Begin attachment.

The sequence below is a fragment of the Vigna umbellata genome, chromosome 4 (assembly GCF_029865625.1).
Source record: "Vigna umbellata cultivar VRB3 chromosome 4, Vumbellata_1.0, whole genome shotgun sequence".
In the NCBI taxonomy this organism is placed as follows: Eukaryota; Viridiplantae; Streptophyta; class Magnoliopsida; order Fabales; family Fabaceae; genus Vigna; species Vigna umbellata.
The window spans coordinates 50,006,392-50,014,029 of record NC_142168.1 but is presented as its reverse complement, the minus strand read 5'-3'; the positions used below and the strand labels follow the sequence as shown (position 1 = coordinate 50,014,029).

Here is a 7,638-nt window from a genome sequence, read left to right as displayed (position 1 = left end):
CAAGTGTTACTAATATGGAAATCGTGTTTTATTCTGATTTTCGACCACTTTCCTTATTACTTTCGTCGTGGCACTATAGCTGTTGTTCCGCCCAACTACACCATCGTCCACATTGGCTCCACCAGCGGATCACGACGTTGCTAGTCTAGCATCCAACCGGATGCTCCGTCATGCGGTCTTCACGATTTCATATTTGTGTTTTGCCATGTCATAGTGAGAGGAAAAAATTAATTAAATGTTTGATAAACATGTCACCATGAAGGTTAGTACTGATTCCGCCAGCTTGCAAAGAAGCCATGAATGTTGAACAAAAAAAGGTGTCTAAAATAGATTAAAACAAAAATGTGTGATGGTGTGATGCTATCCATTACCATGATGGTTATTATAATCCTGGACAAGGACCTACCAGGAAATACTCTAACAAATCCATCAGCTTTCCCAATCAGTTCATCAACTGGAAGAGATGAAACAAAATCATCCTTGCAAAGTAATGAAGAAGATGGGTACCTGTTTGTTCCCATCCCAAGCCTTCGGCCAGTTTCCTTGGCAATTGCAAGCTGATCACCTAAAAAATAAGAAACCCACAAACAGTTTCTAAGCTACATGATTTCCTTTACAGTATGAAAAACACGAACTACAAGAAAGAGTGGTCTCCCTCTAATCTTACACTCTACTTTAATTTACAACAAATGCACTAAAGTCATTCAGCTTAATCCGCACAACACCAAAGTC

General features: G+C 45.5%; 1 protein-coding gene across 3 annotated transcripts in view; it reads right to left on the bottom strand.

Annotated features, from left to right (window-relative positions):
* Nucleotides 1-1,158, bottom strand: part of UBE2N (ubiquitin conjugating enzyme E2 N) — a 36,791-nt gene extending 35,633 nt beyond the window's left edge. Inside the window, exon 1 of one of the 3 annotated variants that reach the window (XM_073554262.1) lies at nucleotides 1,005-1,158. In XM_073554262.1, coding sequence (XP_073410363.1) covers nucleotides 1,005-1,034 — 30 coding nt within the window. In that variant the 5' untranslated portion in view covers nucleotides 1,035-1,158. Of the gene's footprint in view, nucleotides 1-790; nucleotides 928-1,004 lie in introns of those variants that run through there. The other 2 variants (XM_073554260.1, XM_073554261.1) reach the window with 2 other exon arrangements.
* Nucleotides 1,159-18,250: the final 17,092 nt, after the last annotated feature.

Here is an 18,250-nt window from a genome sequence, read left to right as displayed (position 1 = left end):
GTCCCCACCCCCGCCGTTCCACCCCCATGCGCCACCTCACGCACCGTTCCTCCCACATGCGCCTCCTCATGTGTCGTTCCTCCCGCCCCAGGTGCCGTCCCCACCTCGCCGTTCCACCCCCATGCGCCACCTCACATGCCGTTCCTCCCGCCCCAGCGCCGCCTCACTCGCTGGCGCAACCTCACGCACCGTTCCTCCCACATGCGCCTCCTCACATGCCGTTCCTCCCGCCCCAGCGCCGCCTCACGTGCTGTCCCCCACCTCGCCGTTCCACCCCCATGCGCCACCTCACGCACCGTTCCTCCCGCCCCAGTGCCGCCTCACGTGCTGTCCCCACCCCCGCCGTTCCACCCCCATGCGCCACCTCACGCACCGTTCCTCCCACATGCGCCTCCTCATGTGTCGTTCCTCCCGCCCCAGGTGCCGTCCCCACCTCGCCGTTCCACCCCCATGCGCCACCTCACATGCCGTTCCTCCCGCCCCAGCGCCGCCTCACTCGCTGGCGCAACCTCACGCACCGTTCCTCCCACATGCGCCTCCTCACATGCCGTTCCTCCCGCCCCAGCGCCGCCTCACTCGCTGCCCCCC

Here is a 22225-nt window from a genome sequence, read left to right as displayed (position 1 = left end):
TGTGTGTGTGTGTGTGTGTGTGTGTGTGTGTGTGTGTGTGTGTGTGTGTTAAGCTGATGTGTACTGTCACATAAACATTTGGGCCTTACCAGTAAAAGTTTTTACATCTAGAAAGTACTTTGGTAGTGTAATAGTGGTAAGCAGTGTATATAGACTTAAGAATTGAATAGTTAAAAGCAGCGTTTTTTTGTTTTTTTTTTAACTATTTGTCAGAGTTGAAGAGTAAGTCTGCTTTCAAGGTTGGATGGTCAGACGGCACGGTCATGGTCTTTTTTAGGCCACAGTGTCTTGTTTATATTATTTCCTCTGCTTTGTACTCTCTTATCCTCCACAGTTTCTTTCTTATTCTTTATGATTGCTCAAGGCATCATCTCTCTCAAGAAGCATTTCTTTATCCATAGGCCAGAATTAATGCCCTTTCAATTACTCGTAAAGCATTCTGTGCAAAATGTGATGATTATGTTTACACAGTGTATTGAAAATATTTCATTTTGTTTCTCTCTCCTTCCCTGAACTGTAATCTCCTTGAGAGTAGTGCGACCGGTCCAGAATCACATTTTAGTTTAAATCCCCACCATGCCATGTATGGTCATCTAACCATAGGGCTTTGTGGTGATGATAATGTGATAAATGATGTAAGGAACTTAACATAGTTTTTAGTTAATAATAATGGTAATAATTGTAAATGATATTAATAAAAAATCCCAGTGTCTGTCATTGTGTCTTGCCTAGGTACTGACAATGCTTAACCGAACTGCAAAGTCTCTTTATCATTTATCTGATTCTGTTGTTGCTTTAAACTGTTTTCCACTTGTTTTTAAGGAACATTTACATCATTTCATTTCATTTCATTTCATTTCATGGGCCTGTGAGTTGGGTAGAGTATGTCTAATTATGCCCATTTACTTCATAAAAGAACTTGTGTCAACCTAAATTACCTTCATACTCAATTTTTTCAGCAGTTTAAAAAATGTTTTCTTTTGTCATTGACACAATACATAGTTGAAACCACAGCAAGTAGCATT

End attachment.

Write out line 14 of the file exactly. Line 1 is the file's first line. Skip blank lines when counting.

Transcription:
TGTGTGTGTGTGTGTGTGTGTGTGTGTGTGTGTGTGTGTGTGTGTGTGTTAAGCTGATGTGTACTGTCACATAAACATTTGGGCCTTACCAGTAAAAGTTTTTACATCTAGAAAGTACTTTGGTAGTGTAATAGTGGTAAGCAGTGTATATAGACTTAAGAATTGAATAGTTAAAAGCAGCGTTTTTTTGTTTTTTTTTTAACTATTTGTCAGAGTTGAAGAGTAAGTCTGCTTTCAAGGTTGGATGGTCAGACGGCACGGTCATGGTCTTTTTTAGGCCACAGTGTCTTGTTTATATTATTTCCTCTGCTTTGTACTCTCTTATCCTCCACAGTTTCTTTCTTATTCTTTATGATTGCTCAAGGCATCATCTCTCTCAAGAAGCATTTCTTTATCCATAGGCCAGAATTAATGCCCTTTCAATTACTCGTAAAGCATTCTGTGCAAAATGTGATGATTATGTTTACACAGTGTATTGAAAATATTTCATTTTGTTTCTCTCTCCTTCCCTGAACTGTAATCTCCTTGAGAGTAGTGCGACCGGTCCAGAATCACATTTTAGTTTAAATCCCCACCATGCCATGTATGGTCATCTAACCATAGGGCTTTGTGGTGATGATAATGTGATAAATGATGTAAGGAACTTAACATAGTTTTTAGTTAATAATAATGGTAATAATTGTAAATGATATTAATAAAAAATCCCAGTGTCTGTCATTGTGTCTTGCCTAGGTACTGACAATGCTTAACCGAACTGCAAAGTCTCTTTATCATTTATCTGATTCTGTTGTTGCTTTAAACTGTTTTCCACTTGTTTTTAAGGAACATTTACATCATTTCATTTCATTTCATTTCATTTCATGGGCCTGTGAGTTGGGTAGAGTATGTCTAATTATGCCCATTTACTTCATAAAAGAACTTGTGTCAACCTAAATTACCTTCATACTCAATTTTTTCAGCAGTTTAAAAAATGTTTTCTTTTGTCATTGACACAATACATAGTTGAAACCACAGCAAGTAGCATT